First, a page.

Above: Kochi, India, photographed on my Canon 5DMK111 with 24-105MM Canon L series F4 lens.
I read a lot of emails and social media posts from discouraged newbie photographers about how crowded the photography market is and how hard it is to get a break. Sadly it’s true. It’s jam packed at the entry level.
Everyone and their dog is a photographer these days.
So why the increase? I blame the Oxford dictionary and all the other dictionaries for this new phenomena.
The Oxford dictionary defines a photographer as follows;
A person who takes photographs, especially as a job.
This means that anyone who takes photos is a photographer – it doesn’t need to be a job – that’s a bonus.
So anyone with a smartphone that photographs their lunch or takes selfies showing off their six pack #blessed is a photographer right? Well, no wonder there are so many more photographers in the world today. It’s never been easier to become one. Anyone with a camera is a photographer.
Yesterday my dog knocked my phone, and it accidently took a photo. My dog is also a photographer.
The girl I sat next to at the beach who took a bazillion selfies #blessed is also a photographer.
If I expand on this definition and apply it to other professions, my resume starts looking a whole lot sexier.
This morning I brushed my teeth and flossed so I’ll add dentist to the list.
Last night I made a grilled cheese sandwich (chef).
Two weeks ago I removed a splinter from my finger (surgeon) popped a zit on my cheek (cosmetic surgeon) helped a friend unclog their sink (plumber)
moved my couch to the other side of the room (interior designer).
Wow! I never realized how extensive my resume was. I could probably find more qualifications, but I’d like to remain humble.
The truth is I can call myself whatever I want to and join the entry level of that profession. Anyone can move a couch, unclog a sink or take a photo but not everyone can do it in such a way that is unique and different and stands out from the crowd.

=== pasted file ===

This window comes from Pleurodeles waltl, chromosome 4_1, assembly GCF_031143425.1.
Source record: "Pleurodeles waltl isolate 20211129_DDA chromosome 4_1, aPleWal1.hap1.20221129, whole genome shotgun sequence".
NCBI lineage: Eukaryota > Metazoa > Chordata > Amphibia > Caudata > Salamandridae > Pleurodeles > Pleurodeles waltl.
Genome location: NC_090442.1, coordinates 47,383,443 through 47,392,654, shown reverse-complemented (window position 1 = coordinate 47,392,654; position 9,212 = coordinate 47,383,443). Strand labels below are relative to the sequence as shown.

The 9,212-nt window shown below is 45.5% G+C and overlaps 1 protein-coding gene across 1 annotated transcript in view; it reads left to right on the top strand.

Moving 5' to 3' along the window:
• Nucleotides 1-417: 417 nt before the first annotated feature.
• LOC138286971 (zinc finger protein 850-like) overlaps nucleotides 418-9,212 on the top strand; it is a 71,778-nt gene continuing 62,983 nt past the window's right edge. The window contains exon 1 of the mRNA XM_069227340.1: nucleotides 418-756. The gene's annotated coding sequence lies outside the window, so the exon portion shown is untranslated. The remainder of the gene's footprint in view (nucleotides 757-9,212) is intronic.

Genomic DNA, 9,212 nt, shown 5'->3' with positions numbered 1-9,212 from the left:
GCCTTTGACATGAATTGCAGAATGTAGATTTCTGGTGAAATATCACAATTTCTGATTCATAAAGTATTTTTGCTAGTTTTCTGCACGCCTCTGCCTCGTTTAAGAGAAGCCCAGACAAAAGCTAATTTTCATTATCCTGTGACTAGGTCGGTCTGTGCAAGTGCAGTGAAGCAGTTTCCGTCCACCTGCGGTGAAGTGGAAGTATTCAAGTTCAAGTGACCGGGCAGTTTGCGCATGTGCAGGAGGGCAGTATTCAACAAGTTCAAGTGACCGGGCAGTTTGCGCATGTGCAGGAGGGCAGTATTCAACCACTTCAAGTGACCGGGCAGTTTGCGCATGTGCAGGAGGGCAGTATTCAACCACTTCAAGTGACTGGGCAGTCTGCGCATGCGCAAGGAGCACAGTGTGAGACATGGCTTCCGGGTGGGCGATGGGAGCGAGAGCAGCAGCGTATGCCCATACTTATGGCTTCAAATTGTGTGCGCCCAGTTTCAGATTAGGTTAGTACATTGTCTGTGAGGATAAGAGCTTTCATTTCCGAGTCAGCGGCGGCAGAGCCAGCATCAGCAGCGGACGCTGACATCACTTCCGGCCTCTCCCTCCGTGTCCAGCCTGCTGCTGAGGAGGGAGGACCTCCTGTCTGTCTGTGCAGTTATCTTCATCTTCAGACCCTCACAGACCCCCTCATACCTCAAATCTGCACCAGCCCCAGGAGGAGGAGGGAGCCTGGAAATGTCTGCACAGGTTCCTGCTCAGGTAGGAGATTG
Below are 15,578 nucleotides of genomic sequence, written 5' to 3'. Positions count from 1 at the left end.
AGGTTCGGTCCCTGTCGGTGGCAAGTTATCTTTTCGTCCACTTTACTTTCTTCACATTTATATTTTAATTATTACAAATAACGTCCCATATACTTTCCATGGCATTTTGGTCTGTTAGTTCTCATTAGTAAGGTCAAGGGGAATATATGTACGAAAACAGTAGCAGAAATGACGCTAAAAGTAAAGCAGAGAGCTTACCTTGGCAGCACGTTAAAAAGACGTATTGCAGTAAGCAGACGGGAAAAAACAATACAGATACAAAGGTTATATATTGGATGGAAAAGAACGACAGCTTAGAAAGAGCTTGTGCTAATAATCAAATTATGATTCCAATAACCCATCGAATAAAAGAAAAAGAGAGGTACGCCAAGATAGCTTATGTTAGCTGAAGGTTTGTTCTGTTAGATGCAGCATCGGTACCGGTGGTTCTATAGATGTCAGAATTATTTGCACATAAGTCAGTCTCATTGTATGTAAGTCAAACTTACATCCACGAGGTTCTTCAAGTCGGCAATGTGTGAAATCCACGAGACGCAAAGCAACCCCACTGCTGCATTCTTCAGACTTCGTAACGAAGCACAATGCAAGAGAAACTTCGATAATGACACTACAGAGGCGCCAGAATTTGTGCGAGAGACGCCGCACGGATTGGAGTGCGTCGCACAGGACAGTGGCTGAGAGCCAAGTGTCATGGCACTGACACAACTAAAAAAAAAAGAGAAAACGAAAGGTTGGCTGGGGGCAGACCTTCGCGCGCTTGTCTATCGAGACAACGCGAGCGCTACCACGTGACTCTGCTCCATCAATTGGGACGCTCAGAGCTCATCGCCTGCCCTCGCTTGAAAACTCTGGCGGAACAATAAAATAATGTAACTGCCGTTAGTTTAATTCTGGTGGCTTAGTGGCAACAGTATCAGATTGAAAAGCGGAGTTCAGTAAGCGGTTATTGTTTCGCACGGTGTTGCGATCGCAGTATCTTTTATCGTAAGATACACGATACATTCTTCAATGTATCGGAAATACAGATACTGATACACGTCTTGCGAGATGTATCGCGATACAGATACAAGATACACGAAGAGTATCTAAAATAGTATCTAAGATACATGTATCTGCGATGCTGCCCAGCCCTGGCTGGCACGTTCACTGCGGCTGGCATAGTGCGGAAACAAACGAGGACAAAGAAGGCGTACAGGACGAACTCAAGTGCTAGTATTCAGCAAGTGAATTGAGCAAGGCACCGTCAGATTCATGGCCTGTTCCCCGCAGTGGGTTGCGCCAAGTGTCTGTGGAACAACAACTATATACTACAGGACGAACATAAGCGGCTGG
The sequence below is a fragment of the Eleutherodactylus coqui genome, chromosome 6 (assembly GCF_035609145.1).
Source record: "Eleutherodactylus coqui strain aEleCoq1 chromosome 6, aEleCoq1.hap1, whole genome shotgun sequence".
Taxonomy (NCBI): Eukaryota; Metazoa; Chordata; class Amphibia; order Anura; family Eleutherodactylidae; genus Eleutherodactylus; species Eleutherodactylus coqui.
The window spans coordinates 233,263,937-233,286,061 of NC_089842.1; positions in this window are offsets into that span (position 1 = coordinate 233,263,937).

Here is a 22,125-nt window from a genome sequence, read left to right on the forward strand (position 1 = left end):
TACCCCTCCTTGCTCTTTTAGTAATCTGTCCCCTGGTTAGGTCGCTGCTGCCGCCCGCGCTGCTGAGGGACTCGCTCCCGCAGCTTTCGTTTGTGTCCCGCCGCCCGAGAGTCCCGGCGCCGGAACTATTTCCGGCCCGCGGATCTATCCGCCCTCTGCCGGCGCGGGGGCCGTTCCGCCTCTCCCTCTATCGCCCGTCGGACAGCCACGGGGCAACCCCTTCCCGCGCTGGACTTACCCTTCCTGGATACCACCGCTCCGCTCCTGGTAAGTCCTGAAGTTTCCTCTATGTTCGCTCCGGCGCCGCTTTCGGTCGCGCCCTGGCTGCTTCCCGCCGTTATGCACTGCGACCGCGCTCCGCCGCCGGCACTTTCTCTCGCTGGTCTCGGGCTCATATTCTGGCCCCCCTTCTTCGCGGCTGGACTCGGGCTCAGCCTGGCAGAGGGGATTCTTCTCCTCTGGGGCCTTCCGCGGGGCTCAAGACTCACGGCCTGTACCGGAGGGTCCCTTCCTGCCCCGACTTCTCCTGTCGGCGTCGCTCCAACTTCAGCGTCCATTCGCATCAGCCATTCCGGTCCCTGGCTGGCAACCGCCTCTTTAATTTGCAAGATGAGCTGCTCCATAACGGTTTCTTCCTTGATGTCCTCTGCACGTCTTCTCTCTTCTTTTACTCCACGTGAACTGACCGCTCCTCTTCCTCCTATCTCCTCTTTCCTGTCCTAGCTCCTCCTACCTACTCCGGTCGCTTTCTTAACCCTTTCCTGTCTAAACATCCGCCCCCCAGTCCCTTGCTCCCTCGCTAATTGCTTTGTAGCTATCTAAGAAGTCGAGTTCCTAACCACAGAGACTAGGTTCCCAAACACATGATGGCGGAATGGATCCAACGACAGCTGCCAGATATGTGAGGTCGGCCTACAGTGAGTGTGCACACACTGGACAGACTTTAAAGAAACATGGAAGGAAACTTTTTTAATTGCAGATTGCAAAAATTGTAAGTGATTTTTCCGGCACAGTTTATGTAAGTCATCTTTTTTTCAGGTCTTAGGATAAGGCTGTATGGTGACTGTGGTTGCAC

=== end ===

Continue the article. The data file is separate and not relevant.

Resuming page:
The entry level of every profession is crowded. It feels like everyone and their dog wants to be a photographer these days but not everyone has the stamina to get past the “shoot on auto and whack an Instagram filter on” phase.
“It’s never crowded along the extra mile” – Dr. Wayne Dyer.
The best way to get noticed in a crowded market is to find ways to set yourself apart from the masses and take your work to the next level. There are millions and millions of average-to-good photographers. There are far fewer great photographers.
Taking your work to the next level as a photographer requires discipline and hard work. It’s not one single action that will make your images stand out but a combination of many small changes.
- Shoot in manual mode
When you shoot in auto mode, you decide on the composition and the subject. The camera is making all the other creative decisions for you.
Shooting in auto is an excellent way to learn photography, but if you want to take creative control of your images and stand out from the crowd, you need to shoot in manual mode.
Understanding the subtle differences in light are a complete game changer. Learning how to “see” good light or manufacture great light is a quality that will rapidly elevate your photography to the next level.
- Post Production
Instagram and Lightroom filters are commonly used by entry level photographers. Knowing how to edit your photos will become an extension of your unique style, and this small shift is a powerful way to set your images apart from the pack.
- Subject choice
There are few subjects remaining that have not been photographed. You don’t see many photos of Mars on Instagram or unicorns; everything else has been done to death. It may be difficult to find a unique subject to photograph but finding subjects that are meaningful to you are unique because no other photographer sees thinks or feels the same way that you do.
Focus on one thing you can improve at a time and dedicate time each day or week on that particular discipline. The good news is most people can’t be bothered doing the extra work, settle for being good enough and then complain about how crowded the market is.
“He who waits for roasted duck to fly into his mouth, waits a long, long time.” – Chinese Proverb